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'Bong effect' to artists

Director Bong Joon-ho accepts the award for Best International Feature Film for 'Parasite' during the 92nd Academy Awards at the Dolby Theatre in Hollywood, Calif., Feb. 9. The film won four Oscars. AFP-Yonhap
Director Bong Joon-ho accepts the award for Best International Feature Film for 'Parasite' during the 92nd Academy Awards at the Dolby Theatre in Hollywood, Calif., Feb. 9. The film won four Oscars. AFP-Yonhap

By Kim Rahn

Director Bong Joon-ho is now enjoying the time of life (although I hope he will have even better times ahead), achieving both artistic and commercial success, fame and respect. The winner of four Oscars has left his indelible mark on Korean cinema history.

But it has not always been like this for Bong; he was just a rookie director with several short films under his belt until his 2003 film "Memories of Murder" became a hit. He was lucky to have a chance to make his first feature film "Barking Dogs Never Bite" in 2000 at the age of 31, younger than the age at which most other directors make their debut here, but the film only drew some 100,000 viewers, and was regarded as a box office disaster.

Having a wife and a child, it must have been difficult for Bong to hang onto his dream while having no regular, decent income until 2003. Recently he recalled that once his friend from college days brought his family rice ― "having no rice," the staple for Koreans, means even having a regular meal was tough.

Bong's story is not special or unique: Many other artists or workers in the culture industry ― whether it's film, music, painting, theatre, dance, animation, cartoons or literature ― go through financial hardship unless they are from a well-off family or have another source of income; at least until they achieve commercial success.

The situation is not limited to Korea. Throughout history, now famed artists were not recognized during their lifetime, consequently suffering financial pressures, except for a lucky few. It is well known that J. K. Rowling only managed to maintain herself via government unemployment benefits before achieving a megahit with her "Harry Potter" series.

But sadly, to many artists, success never comes at all.

In January 2011 in Korea, Choi Go-eun, a 32-year-old scenario writer, was found dead at her rented house in Seoul, presumably due to disease coupled with starvation from financial hardship. Before dying, she left a note to her neighbor, which read: "I'm sorry but can I get some more rice or kimchi? … I think I can get paid in mid- or late-February, and I promise I'll pay the electricity bill."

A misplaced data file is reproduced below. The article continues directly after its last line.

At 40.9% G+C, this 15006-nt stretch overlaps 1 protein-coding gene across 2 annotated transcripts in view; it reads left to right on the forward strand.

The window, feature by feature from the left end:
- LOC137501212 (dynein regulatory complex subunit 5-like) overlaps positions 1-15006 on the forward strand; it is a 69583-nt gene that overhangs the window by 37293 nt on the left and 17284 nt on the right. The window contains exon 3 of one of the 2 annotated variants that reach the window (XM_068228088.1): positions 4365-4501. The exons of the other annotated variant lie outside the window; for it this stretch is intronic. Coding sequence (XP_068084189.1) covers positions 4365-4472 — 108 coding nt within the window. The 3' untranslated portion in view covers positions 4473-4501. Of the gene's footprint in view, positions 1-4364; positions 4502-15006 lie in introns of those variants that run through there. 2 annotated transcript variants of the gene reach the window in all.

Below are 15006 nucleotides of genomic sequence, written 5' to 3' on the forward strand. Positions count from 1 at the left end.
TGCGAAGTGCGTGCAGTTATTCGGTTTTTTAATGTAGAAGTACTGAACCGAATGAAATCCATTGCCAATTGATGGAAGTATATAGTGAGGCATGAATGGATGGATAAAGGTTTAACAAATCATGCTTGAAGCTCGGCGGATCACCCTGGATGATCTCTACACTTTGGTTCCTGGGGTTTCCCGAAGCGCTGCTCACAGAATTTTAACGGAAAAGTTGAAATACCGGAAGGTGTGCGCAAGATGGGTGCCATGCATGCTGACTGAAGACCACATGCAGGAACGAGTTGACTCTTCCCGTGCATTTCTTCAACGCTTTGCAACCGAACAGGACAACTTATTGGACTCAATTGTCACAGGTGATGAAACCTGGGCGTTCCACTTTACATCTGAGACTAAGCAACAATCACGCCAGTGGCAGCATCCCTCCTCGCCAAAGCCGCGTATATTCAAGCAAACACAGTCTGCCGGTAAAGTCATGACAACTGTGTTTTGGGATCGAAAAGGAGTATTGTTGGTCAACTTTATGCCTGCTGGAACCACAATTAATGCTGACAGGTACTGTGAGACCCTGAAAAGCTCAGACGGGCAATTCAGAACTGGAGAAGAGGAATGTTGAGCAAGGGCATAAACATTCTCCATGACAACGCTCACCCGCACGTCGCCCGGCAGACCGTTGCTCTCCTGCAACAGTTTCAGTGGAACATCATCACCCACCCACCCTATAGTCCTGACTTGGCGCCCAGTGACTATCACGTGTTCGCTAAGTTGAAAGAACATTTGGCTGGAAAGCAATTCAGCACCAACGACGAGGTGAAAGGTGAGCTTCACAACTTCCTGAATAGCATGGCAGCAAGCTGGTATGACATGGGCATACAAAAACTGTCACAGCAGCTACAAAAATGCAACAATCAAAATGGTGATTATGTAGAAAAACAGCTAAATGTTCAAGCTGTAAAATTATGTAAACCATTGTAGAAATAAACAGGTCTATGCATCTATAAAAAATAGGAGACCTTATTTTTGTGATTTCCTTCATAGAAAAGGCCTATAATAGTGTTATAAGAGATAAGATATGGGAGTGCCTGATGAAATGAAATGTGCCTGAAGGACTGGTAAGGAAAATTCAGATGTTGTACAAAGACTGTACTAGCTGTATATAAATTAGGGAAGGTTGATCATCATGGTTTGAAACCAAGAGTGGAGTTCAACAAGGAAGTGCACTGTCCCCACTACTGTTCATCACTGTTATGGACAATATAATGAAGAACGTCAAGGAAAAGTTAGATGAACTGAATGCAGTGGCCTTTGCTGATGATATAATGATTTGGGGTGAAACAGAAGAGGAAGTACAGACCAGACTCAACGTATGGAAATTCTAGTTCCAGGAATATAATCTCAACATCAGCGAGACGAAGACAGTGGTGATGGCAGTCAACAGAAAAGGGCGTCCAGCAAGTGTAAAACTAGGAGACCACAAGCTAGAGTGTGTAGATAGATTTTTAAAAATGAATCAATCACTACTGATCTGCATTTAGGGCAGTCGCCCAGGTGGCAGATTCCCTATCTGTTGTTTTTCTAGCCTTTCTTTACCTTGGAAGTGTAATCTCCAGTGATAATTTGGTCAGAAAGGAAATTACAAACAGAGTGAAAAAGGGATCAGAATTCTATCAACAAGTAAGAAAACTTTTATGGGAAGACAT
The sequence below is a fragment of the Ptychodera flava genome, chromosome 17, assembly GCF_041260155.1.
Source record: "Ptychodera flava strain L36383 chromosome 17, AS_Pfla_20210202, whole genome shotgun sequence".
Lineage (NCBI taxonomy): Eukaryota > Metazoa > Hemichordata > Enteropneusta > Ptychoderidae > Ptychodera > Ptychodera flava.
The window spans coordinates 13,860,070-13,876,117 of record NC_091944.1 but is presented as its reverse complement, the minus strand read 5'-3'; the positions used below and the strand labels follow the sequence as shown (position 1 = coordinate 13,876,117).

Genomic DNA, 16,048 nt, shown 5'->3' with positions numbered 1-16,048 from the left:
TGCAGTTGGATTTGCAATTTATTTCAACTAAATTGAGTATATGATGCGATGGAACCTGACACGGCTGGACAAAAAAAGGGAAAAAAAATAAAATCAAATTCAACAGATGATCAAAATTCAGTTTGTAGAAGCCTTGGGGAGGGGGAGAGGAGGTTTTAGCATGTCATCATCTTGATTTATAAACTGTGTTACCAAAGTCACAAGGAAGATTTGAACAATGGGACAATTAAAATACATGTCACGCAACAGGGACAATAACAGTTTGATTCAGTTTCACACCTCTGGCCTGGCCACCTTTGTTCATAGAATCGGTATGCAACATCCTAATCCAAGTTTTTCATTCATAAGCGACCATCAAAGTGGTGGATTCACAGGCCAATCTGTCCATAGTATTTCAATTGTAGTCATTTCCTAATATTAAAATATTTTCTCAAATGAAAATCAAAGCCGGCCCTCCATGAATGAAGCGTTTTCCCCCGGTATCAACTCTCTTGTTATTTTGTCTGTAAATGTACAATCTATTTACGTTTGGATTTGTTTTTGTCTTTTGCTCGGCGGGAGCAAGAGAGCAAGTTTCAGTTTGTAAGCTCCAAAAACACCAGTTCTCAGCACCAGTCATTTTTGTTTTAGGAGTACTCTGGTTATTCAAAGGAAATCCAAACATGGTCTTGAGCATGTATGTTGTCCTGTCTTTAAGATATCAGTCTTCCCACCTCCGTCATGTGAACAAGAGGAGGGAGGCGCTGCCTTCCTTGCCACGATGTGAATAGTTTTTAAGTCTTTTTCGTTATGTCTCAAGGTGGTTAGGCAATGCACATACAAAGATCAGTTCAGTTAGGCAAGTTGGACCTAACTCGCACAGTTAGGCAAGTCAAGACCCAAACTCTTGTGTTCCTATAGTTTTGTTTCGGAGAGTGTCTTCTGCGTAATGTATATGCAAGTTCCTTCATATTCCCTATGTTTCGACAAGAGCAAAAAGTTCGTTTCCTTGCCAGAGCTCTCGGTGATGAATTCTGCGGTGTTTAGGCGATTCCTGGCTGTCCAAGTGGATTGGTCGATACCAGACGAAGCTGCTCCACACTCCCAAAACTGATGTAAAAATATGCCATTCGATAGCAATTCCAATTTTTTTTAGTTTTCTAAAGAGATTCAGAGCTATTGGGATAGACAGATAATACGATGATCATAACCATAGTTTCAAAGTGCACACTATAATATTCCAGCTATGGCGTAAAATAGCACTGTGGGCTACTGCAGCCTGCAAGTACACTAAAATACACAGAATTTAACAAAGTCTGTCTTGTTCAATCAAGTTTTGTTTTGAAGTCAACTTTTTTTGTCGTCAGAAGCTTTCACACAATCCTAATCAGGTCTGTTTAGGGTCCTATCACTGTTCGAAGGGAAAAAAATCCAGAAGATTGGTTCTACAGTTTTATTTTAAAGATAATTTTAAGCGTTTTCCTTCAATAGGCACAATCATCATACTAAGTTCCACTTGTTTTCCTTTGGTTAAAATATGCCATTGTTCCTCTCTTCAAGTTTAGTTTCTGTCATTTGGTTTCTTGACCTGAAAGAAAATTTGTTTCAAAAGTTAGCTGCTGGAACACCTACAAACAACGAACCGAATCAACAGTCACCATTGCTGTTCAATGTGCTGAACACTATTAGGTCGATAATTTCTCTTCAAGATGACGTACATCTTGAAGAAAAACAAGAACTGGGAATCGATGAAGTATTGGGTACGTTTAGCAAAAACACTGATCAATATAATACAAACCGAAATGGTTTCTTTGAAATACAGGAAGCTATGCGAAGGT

Choi's death showed the reality that young artists could wither away before showing their talent to the world, or give up their dream to find other job options.

Imagine that Bong, under financial pressure, gave up being a director and opted for another job. There would have been no Academy honors for a Korean film, but more importantly, there would have been no "Memories of Murder," "The Host," "Mother," "Snowpiercer," "Okja" and "Parasite," as well as the many other positive aftereffects his movies have brought, such as a growing number of chances for Korean directors and actors to work with international production companies.

In this regard, it is a welcome move that the ruling Democratic Party of Korea (DPK) is seeking to introduce an unemployment insurance program for artists who are between paid projects.

The program will be a Korean version of France's "Intermittent," a special unemployment benefit for actors, performers, musicians, technicians and other workers in the culture industry with intermittent employment, to help them maintain a basic standard of living.

The plan had been a 2017 presidential election pledge presented by then DPK candidate, now President Moon Jae-in. It has not gained priority among hundreds of promises and not been actively pushed until recently when Bong's Oscar wins highlighted the need to foster the culture and arts industry.

It's late, but better late than never. I hope the relevant law will be established as soon as possible, so the new program can help many would-be Bong Joon-hos.